Before Katrina, I’d occasionally sort through my shoe collection deciding which ones to give to charity. I’d rank them and concede only the well-worn ones—not the chic Italian slingbacks—those were keepers. Giving little thought to who might receive them, I just wanted them out of my way to make room for newer, more expensive styles. I even patted myself on the back for being so “generous” to the less fortunate.

That was four years ago. Now my “storm shoes” hold a special place of honor in my new home, mounted on a frame on my nightstand. They are the first thing I see when I open my eyes in the morning. They serve as a stark reminder of where my feet have trod. Those shoes carried me through a difficult time, kept me centered, somehow providing me enough breathing room to figure out what my next steps would be. But more than that, they remind me that I don’t need material things to affirm who I am in the world. On that fateful day, I had written myself this mental note with one indelible stroke: Girlfriend, be thankful for what you have—because it can all be gone in a flash. Cherish everything and everyone in your life. Share all you have with others. That simple advice is emblazoned on my heart. To it, I’ll scribble one additional caveat: Don’t wait for another hurricane or economic crisis to remind you of that. Now, there’s a note worth taking.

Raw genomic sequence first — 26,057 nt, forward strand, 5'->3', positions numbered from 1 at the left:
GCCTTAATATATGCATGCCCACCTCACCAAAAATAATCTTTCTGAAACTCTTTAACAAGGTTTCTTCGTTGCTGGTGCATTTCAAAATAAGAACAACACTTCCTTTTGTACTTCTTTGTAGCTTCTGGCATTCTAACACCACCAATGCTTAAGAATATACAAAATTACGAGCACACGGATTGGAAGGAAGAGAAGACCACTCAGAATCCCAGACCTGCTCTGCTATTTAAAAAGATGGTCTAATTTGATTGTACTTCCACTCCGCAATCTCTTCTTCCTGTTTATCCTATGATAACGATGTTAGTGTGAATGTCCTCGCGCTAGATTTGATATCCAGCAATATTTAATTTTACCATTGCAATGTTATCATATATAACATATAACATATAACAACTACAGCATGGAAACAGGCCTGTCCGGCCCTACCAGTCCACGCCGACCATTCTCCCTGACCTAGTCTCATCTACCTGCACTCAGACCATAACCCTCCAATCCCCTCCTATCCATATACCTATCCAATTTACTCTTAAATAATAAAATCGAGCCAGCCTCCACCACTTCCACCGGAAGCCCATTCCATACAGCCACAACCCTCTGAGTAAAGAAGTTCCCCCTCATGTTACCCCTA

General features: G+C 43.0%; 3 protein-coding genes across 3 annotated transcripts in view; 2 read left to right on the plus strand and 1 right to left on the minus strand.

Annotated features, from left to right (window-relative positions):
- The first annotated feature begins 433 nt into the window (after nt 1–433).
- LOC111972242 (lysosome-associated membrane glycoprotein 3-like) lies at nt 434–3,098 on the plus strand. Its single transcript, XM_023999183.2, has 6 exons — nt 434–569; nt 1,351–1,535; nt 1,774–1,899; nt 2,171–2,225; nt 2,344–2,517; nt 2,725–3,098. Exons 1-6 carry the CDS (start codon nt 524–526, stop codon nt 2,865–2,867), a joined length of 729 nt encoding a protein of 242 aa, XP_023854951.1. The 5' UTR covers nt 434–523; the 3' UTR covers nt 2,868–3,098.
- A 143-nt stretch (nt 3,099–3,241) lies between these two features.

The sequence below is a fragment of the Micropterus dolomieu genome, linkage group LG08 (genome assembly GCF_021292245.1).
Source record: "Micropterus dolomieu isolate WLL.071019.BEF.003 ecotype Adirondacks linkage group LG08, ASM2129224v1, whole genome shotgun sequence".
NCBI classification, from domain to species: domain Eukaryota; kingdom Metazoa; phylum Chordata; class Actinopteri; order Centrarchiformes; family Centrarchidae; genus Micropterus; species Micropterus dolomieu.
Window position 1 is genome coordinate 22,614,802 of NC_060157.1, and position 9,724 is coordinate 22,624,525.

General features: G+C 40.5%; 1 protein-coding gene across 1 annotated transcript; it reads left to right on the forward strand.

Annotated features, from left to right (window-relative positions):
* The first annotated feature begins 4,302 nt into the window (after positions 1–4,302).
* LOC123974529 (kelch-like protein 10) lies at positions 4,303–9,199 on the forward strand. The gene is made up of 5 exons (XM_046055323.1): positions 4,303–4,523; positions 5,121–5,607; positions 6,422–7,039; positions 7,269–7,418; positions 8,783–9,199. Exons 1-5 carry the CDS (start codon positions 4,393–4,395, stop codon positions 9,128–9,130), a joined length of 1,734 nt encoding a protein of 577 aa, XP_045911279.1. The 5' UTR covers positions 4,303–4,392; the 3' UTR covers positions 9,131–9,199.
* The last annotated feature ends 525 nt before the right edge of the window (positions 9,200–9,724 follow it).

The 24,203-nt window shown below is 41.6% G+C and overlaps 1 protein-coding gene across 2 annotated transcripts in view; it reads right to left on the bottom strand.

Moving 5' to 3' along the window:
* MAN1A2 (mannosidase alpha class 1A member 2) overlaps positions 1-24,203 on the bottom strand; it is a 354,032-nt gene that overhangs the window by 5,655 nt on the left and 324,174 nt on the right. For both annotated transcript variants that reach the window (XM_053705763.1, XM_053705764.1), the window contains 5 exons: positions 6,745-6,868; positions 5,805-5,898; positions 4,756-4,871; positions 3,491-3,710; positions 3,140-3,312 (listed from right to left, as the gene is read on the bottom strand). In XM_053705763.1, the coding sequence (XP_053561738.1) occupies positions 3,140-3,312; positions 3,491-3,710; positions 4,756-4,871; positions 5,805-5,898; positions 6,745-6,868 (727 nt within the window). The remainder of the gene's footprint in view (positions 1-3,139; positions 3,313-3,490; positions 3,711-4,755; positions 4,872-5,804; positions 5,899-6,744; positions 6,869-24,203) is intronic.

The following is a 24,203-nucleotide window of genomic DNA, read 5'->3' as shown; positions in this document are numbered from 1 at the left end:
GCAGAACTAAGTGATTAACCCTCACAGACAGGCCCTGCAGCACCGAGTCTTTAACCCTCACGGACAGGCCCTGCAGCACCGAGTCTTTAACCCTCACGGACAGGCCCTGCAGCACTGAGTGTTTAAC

~Elaine K. Green